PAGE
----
The plot turns the pages though, and the people are interesting enough to sell the ideas. The ideas really are great though. Better than anyone, Vinge can put together not just an idea, but a complete universe of ideas, and make it fit together with all the ramifications and all that subtext. We're dumped into a world of highly integrated wearable computing. Vision is enhanced with information. Touch interfaces are catching up. Present-day culture has adjusted believably. It's pre-Vingean singularity but things are moving fast. The characters repeat "it's hard to keep up." Kids are smarter than their parents, and mastery of the video game-like manipulation of technology is much more important than any mastery of the physics (a neat, but frightening angle, which Vinge credibly explored). Information is everywhere, and it is king. The distributed computing is similar to that in Neal Stephenson's in The Diamond Age, and no doubt elsewhere, borne out by ubiquitous and invisible network nodes.

(As is often the case in books like this, I wonder first, where the power comes from, and second, what do the rest of the 5.9999 billion inhabitants of the earth fill their time with.)

I really can't state enough that no one weaves a technological society better than Vinge does,
even if he's a so-so literary writer. Oh well.

Keith Roberts, Pavane (B+)

Pavane is an introspective alternate history hinged on the untimely assassination of Elizabeth I and the 400 extra years of middle ages which occurred as a consequence. I'm okay with the downer mood, but I can see why new writers are often advised to move things along with dialogue and to go easy on the adjectives (especially for shorts, several of which this novel is composed). Roberts does a lot of telling, less showing. He's a tolerable writer for all that, though, and I do like his name. You don't necessarily have to rely on those snappy plots when you're good enough, and Roberts almost is.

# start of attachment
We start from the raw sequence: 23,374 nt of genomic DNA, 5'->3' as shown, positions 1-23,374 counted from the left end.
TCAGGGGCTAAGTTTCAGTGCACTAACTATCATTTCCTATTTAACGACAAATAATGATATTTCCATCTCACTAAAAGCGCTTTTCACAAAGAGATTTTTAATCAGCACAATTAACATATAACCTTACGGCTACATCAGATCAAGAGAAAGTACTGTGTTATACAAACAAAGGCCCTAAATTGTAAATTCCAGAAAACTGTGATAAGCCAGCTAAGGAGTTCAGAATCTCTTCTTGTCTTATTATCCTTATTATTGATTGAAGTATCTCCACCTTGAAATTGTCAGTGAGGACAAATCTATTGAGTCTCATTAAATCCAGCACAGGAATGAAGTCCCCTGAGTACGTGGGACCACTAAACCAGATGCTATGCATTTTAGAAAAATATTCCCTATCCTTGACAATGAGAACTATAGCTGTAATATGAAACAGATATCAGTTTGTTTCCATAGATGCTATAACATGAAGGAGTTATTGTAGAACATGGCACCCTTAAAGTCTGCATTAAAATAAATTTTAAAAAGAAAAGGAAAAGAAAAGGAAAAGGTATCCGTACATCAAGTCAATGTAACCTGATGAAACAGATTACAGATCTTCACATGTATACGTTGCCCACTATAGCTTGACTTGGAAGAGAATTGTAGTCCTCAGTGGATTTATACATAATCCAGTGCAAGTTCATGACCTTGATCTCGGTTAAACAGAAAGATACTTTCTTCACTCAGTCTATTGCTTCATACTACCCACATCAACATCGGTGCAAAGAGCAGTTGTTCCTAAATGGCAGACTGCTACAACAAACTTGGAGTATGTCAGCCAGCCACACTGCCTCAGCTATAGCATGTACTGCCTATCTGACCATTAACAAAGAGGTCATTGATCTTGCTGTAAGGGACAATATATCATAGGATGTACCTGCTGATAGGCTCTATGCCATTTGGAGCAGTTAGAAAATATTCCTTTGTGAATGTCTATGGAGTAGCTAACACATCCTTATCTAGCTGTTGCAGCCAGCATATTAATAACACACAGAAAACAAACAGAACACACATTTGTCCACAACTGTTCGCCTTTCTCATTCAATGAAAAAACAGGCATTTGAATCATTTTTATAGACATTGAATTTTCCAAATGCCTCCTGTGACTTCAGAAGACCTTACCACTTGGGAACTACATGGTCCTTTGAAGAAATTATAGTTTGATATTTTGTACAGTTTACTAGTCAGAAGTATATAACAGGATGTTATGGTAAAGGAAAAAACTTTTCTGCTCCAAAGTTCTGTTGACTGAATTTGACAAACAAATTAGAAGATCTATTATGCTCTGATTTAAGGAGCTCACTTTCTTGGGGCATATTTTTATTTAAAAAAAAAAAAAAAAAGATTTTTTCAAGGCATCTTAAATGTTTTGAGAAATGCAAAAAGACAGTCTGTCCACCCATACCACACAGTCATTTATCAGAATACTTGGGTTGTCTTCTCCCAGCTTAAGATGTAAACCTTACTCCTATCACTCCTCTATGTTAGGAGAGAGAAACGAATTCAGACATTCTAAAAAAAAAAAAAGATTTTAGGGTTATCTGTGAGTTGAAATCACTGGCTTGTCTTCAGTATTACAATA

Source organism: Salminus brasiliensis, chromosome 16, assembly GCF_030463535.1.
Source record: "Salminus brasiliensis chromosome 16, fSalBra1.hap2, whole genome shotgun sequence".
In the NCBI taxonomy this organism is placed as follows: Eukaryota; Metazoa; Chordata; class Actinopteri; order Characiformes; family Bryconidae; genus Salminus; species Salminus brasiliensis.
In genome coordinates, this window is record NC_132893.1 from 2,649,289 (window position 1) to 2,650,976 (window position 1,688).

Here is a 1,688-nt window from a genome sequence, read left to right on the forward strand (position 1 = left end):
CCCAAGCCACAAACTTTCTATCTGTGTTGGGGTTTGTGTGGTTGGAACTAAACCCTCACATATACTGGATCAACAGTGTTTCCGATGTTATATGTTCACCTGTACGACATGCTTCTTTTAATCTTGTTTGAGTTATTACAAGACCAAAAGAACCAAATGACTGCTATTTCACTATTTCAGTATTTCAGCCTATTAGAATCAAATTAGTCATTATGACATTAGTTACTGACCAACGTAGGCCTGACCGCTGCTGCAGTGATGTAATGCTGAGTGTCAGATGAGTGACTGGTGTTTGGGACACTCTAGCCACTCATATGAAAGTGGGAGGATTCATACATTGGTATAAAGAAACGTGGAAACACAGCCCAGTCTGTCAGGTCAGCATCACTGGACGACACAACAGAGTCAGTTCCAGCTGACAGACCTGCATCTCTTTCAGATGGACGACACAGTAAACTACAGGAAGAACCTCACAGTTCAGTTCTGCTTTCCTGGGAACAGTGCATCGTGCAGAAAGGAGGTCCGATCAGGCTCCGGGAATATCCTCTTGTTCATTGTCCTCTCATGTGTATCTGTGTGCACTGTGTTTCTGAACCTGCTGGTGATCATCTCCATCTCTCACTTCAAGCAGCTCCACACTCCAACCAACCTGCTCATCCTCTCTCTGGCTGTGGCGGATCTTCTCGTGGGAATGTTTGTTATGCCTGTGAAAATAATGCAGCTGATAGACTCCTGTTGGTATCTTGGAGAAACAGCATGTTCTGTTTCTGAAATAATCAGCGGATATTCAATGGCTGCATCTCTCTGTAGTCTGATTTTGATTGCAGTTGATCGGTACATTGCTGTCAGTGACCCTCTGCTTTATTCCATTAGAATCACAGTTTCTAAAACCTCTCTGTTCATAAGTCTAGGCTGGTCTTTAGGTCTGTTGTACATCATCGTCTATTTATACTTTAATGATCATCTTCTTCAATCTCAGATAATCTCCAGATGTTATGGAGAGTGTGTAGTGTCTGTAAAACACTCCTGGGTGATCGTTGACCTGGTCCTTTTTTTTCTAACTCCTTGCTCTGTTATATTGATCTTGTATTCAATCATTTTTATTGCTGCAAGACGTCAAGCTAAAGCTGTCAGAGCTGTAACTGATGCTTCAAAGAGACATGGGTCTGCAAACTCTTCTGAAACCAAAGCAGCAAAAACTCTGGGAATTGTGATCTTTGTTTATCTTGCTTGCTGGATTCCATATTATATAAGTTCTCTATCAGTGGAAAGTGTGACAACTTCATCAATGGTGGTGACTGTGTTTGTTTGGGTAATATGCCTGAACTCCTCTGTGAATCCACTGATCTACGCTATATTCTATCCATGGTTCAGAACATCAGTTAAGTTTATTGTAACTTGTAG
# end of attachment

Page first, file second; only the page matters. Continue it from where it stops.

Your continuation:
Pavane as a whole is better than some of its parts. Occasional stumbles in pacing and too-much narration persist, but the story improves drastically when, the greater arc finally becomes apparent (about the fourth segment in, which is too long to wait), and by the novel's end, things are fitting together fairly nicely. There's a sweeping theme that's revealed as well, a theory of alternate histories, wheels of time, and fairies that holds together better than I would have guessed, had I read a synopsis of it. (A pavane is a court dance, with a formal pattern. So's history, Roberts would say here.) It's a long way to get there, however, and the early cues are pretty subtle.

(Pavane was brought to you by the word "skirled")

Christopher Priest, The Separation (A)

Starry-eyed review: Whoa!
Cynical review: I liked it better when it was called The Prestige

But hey, you see that grade? I've got little cynicism in store for this one. It's just that it's difficult to miss Priest's general fascination with twins, and almost impossible not to compare his different twin stories. (He's got twin children of his own, according to the book jacket, and I've gotta wonder how comfortable they are with it.) The Separation is the superior of the two. It's all that, plus a nice bag of alternate history.